He's not the world's biggest defender at only 6'0". But he'll do anything it takes to win, and that's a great thing for Germany to have. He's not only excellent at moving the puck, but he's more than willing to hit and block shots like any top defenseman should.
In fact, he leads the NHL in blocked shots (175), a mark that tops the second best by more than 20.
He will also have the pleasure of running the German power play, which may not look impressive on paper but keep in mind that the Florida Panthers don't have too many standouts on the man advantage either.
Alexander Semin, Russia
Right Wing, Washington Capitals
Zach Parise? No. Anze Kopitar? Nope. Jarome Iginla? Try again. Jeff Carter? Nyet.
None of them have registered 30 goals this year. On the other hand, Alexander Semin has buried the quietest 30 goals in the entire league. The other Alex is an often-overlooked superstar on his own team and will play the exact same role on Team Russia.
He's a hot-and-cold sharpshooter who can score from places on the ice that nobody thought possible. While he has been separated from Alex Ovechkin in Washington because the line was simply too good, Slava Bykov will surely re-unite them in Vancouver for chemistry.
All the while, The Great 2-8 will be giddy with excitement that opposing defenses will focus all their thoughts on Ovechkin, leaving him free to roam as he pleases.
Mark Streit, Switzerland
Defense, New York Islanders
Mark Streit will serve as the captain of a plucky Swiss team that will look to do some damage against the Americans and Canadians. But while his supporting cast isn't the greatest, Streit hasn't had the advantage of playing for a good team in quite a few years.
That hasn't stopped him from producing however. With only 61 points the 2008-09 season, the New York Islanders were by far the worst team in the NHL. Except nobody told Streit, who went +6 while playing over 25 minutes a game.
He's a jack of all trades but most importantly, he's one of the most underrated power play quarterbacks in the league and possesses a very accurate shot from the point. Even though the Islanders power play ranks 30th in the league, Streit still is one of the leaders in goals by a defenseman with eight.
Look for him to potentially lead the Games in minutes played.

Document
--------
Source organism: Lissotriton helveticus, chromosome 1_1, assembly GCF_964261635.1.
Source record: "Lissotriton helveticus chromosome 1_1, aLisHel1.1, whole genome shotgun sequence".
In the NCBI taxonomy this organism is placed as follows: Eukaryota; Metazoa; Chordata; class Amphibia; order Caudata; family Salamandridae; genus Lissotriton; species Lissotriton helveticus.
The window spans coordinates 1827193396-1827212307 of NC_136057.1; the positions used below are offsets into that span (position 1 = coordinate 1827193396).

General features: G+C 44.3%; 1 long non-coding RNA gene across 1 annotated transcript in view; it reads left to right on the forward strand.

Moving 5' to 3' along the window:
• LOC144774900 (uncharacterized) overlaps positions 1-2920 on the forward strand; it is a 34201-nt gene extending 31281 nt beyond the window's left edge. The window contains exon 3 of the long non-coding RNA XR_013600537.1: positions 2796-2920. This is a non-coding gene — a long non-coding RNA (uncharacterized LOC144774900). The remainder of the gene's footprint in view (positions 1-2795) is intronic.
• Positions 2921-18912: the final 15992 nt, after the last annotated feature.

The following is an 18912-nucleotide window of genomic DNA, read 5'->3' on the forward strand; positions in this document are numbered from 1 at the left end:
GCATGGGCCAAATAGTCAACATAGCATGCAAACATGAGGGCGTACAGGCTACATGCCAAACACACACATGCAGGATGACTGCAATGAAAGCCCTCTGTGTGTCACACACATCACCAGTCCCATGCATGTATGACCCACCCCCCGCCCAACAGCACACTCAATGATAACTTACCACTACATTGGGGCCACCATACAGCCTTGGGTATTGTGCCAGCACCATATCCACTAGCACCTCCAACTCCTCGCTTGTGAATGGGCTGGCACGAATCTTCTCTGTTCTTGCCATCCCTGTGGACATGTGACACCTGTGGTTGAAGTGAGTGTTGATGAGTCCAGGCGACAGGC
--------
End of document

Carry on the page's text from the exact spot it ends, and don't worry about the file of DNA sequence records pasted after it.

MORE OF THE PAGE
Tomas Vokoun, Czech Republic
Goaltender, Florida Panthers
When you consider all the great goaltenders who will be playing in Vancouver, Tomas Vokoun isn't normally a man that gets much attention.
But he's one goaltender that no team in the tournament wants to face.
Vokoun is used to making 40 saves a game with the Florida Panthers. He thrives with action, and seems to only get stronger as a game progresses. It's a demoralizing factor, when a team can shoot that many pucks on net, only to get rejected over and over again. That's how Vokoun plays.
You feel hopeless. The Czechs, who will not field a team as gifted up front as ones they have in the past, so the emphasis will be on goaltending even more this year.
We all know what a hot goaltender can do in a single-elimination tournament. The Czechs pray they have that goaltender.
Anton Volchenkov, Russia
Defense, Ottawa Senators
While Andrei Markov and Sergei Gonchar will steal the headlines, Anton Volchenkov will be the reason why Russia goes far in the tournament.
If Ovechkin goes cold, Malkin or Kovalchuk can pick up the scoring slack. If Evgeni Nabokov isn't playing well in net, Ilya Bryzgalov can replace him without losing much of anything. But there's nobody on the roster who can do what Volchenkov can.
He is consistently one of the most underappreciated defensemen in the NHL. But while he is on the ice, he is the definition of a "shut down" defender. He's not hard to spot, just look somewhere near the Russian net and you'll probably find him.
Essentially a second goaltender on the ice for the Sbornaya, Volchenkov doesn't care how he gets in the way of an incoming shot. A stick, a leg, his face, he's done it all and none of it slows him down. Whoever the top forward on the opposing team is, he will find that player and stick to him like glue for as long as he's on the ice.
Shea Weber, Canada
Defense, Nashville Predators
The highly-lauded Canadian blue line may be one of the best seen in years. But the play of Shea Weber might be the most important of anyone, because of what he brings to the table.
While the likes of Pronger, Niedermayer, and Boyle will probably see most of the time against opposing top forwards, Weber will be an essential depth player. With a Howitzer from the point and a physical edge that is unrivaled by anyone in the tournament, Weber is a small forward's worst nightmare.
For a big hitter, which Mike Babcock will use him as, his ability to move the puck out of the defensive zone is a tremendous advantage for Team Canada.